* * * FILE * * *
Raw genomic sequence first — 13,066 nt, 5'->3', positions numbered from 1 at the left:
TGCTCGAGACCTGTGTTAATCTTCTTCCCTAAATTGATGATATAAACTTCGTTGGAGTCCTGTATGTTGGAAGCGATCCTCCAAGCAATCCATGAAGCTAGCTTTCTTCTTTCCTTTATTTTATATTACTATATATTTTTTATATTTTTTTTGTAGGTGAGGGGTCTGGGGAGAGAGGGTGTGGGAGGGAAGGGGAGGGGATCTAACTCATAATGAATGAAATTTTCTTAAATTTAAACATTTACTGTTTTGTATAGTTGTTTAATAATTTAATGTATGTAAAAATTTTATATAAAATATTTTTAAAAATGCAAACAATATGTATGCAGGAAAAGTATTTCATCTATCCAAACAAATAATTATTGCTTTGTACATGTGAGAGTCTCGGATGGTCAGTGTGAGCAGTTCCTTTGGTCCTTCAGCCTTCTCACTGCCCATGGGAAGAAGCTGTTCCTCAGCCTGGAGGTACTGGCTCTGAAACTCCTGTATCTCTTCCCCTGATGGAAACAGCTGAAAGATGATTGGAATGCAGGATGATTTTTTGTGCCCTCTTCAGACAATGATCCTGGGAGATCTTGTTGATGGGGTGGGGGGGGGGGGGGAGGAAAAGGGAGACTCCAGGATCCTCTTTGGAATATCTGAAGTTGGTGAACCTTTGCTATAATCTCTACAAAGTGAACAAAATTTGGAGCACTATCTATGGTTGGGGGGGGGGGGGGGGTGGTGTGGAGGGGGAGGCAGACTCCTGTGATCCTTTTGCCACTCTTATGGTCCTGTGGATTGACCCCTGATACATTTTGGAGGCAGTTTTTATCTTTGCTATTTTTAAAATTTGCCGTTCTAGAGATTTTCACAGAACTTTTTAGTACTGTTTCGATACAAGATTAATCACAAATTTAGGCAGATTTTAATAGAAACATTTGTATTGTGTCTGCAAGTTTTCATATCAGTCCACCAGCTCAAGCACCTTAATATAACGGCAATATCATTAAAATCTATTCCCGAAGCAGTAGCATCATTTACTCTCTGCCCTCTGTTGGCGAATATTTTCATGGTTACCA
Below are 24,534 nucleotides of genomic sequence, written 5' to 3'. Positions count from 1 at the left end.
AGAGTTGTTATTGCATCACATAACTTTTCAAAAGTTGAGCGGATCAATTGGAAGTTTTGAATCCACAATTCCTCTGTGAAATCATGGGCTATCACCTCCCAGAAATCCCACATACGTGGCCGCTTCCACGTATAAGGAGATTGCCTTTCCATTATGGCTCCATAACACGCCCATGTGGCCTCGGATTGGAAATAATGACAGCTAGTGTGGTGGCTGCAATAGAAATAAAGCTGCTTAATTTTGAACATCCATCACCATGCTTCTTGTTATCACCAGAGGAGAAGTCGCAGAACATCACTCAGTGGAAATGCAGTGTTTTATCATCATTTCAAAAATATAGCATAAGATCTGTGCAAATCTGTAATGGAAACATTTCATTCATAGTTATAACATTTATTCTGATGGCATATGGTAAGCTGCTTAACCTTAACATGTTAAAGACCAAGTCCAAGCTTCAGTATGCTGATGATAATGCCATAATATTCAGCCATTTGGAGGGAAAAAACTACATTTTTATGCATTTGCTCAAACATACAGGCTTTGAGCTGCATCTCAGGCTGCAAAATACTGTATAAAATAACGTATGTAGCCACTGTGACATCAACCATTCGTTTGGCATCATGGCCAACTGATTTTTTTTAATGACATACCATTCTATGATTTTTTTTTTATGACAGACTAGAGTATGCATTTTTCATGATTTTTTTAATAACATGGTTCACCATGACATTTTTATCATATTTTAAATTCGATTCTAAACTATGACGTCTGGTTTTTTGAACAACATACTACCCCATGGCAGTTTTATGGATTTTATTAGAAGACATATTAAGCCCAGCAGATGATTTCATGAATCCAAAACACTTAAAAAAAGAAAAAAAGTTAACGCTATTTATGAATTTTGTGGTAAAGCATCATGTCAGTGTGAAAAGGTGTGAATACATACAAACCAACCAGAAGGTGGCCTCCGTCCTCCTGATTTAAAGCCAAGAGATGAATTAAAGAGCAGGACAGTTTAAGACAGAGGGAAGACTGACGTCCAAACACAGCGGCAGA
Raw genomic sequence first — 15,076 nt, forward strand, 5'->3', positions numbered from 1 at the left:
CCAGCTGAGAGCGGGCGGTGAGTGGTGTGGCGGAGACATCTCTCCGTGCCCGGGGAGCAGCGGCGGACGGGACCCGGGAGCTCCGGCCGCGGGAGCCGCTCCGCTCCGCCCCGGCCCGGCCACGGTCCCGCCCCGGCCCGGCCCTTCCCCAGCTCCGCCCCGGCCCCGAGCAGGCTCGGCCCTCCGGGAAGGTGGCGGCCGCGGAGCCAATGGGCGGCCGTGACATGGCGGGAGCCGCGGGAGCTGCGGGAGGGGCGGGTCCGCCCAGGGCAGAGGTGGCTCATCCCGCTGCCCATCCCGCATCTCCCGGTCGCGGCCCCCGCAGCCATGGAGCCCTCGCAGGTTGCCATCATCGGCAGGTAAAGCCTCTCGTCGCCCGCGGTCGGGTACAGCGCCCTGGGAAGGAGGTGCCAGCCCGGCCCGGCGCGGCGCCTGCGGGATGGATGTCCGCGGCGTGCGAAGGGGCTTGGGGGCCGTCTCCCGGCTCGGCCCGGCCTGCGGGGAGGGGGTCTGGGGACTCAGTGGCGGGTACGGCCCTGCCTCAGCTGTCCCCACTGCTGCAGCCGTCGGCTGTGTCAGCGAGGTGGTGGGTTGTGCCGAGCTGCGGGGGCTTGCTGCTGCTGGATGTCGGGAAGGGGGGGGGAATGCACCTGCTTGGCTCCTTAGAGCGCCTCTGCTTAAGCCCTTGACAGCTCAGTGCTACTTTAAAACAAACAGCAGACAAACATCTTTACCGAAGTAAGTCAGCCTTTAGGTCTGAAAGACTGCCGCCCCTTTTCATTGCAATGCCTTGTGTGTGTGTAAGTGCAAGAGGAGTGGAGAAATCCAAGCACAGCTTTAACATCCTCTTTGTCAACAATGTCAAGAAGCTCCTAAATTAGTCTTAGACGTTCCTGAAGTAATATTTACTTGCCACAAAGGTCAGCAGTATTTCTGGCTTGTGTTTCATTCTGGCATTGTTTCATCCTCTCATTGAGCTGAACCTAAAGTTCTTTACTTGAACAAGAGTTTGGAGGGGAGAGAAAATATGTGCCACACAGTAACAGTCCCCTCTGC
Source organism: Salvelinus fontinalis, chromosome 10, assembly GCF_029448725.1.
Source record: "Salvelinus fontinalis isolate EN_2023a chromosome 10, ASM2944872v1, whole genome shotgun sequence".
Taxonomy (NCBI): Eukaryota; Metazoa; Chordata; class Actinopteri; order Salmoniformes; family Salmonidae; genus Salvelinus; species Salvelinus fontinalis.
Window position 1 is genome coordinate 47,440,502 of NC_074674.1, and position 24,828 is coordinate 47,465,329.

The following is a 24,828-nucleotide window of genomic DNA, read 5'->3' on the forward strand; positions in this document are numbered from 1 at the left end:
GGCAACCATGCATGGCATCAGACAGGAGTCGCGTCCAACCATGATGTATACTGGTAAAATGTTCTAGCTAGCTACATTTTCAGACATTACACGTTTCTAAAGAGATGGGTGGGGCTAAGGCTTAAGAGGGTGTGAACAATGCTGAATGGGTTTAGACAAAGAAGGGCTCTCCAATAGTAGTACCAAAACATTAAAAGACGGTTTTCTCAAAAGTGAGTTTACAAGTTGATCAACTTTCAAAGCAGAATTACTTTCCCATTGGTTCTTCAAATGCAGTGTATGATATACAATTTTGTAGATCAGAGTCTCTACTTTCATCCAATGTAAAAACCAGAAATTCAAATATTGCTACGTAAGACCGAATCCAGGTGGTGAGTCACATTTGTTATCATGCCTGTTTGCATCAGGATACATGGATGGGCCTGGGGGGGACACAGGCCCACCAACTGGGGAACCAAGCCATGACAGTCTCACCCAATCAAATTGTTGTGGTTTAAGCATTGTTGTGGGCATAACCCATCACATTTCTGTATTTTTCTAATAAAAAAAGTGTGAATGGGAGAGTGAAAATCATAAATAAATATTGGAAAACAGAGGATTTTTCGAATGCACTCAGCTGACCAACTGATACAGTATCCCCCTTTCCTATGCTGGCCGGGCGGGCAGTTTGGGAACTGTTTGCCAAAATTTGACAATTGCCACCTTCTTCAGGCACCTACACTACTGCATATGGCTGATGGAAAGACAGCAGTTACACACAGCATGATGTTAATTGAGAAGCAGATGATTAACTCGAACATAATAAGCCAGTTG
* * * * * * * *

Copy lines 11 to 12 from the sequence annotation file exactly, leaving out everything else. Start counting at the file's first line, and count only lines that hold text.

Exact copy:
The following is a 24,828-nucleotide window of genomic DNA, read 5'->3' on the forward strand; positions in this document are numbered from 1 at the left end:
GGCAACCATGCATGGCATCAGACAGGAGTCGCGTCCAACCATGATGTATACTGGTAAAATGTTCTAGCTAGCTACATTTTCAGACATTACACGTTTCTAAAGAGATGGGTGGGGCTAAGGCTTAAGAGGGTGTGAACAATGCTGAATGGGTTTAGACAAAGAAGGGCTCTCCAATAGTAGTACCAAAACATTAAAAGACGGTTTTCTCAAAAGTGAGTTTACAAGTTGATCAACTTTCAAAGCAGAATTACTTTCCCATTGGTTCTTCAAATGCAGTGTATGATATACAATTTTGTAGATCAGAGTCTCTACTTTCATCCAATGTAAAAACCAGAAATTCAAATATTGCTACGTAAGACCGAATCCAGGTGGTGAGTCACATTTGTTATCATGCCTGTTTGCATCAGGATACATGGATGGGCCTGGGGGGGACACAGGCCCACCAACTGGGGAACCAAGCCATGACAGTCTCACCCAATCAAATTGTTGTGGTTTAAGCATTGTTGTGGGCATAACCCATCACATTTCTGTATTTTTCTAATAAAAAAAGTGTGAATGGGAGAGTGAAAATCATAAATAAATATTGGAAAACAGAGGATTTTTCGAATGCACTCAGCTGACCAACTGATACAGTATCCCCCTTTCCTATGCTGGCCGGGCGGGCAGTTTGGGAACTGTTTGCCAAAATTTGACAATTGCCACCTTCTTCAGGCACCTACACTACTGCATATGGCTGATGGAAAGACAGCAGTTACACACAGCATGATGTTAATTGAGAAGCAGATGATTAACTCGAACATAATAAGCCAGTTG